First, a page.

• Is the lunch too much? Often children aren’t able to consume as much as they are given in a day. If the child is younger, cut the sandwich into smaller portions or perhaps half a sandwich is more appropriate.
• Is it the way the food is presented? Some children don’t like the skin on fruit. Peel oranges or cut the apple into slices before putting it in the lunchbox.

A while back I received some great suggestions for lunch boxes and thought you might like to get some ideas from these innovative moms!!

A fruit (apples, grapes, naartjies, bananas, pears or fruit salad)
Sandwich with Peanut Butter, Bovril, Ham, Cheese, Jam, Honey, Cottage Cheese, Melrose Cheese Spread etc
Provita or Ryvita or other crackers
Baby tomatoes
Cucumber slices
Carrot Sticks
Yogurt or drinking yoghurt
Dried fruit stick or fruit packs
A small packet of mini tennis/marie biscuits for a treat!
Pasta salad with pesto or tuna
Cheese sticks wrapped in thinly sliced ham
Dried fruit (dried mango or pears, apricots, dates, raisins etc)
Rice cakes (the yoghurt covered ones are yum!)
Corn thins
Cheese wedges or blocks of cheese
Nuts (almonds, peanuts etc) – but only for older kids and check your schools rules about this too!!
Droe wors
Fruit packs or liqui fruit left in the freezer overnight
Chicken vienna
Slice of ham
Left-over pizza

Some other great ideas:
Bake a batch of healthy, fruit filled, energy packed muffins on the weekend and have one every day!

Mini pita breads with a filling like: cheese and tomato or vienna’s or ham and cheese with cucumber, also put supper leftovers in them like chicken or mince.

Wraps with salad and or grilled chicken or chicken mayo.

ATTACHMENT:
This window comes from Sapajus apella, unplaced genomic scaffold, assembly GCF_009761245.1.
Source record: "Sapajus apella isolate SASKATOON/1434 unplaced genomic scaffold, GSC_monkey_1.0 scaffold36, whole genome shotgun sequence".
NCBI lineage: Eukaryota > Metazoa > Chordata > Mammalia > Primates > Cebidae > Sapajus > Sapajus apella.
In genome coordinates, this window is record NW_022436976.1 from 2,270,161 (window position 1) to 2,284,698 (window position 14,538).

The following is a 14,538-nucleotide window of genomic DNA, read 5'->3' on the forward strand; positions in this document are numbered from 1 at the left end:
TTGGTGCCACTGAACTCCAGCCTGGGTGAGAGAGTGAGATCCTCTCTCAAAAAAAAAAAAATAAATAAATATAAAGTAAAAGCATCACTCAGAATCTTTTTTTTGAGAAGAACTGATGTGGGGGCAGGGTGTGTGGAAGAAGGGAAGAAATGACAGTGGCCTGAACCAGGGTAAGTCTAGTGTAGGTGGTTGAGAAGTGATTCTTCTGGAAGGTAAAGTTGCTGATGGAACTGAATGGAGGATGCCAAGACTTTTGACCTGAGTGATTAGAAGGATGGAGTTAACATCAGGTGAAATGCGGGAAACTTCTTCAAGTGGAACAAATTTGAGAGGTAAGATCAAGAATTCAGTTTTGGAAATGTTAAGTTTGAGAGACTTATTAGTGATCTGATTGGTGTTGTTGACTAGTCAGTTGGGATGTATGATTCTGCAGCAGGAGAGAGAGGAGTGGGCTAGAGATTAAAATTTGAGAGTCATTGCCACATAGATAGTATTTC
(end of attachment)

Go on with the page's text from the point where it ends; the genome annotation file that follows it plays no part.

Thank you so much for these ideas moms! Coming up with healthy, affordable and inviting school lunch box ideas for 12 school years (times however many children you have) is a feat worthy of numerous gold medals…. Moms are heroes! We love our moms 😉

What do you usually include in your child’s lunchbox? Do you have any other ideas to add to this list? Please feel free to share them in the comments below. You might even want to print out this suggestion list and stick it on the fridge for some inspiration!

Why not pin this post for future inspiration….


images: Nestlé

Kathryn Rossiter

Kathryn is a South African lifestyle blogger and mom of 2 who has been blogging daily for over 9 years! She writes about travel, health, beauty, fashion, decor and family... but not food (unless it's food she's eaten made by someone else) as she is a hopeless cook. She only wakes up early for 2 things... a red-eye flight to somewhere exotic and early morning game drives. She has just finished an extensive home renovation and would prefer to never see another box again. She's never met a chocolate or glass of bubbles that she didn't like!

  1. Next year my little one will be attending another ‘school’ – I will have to make her lunch – These ideas are great!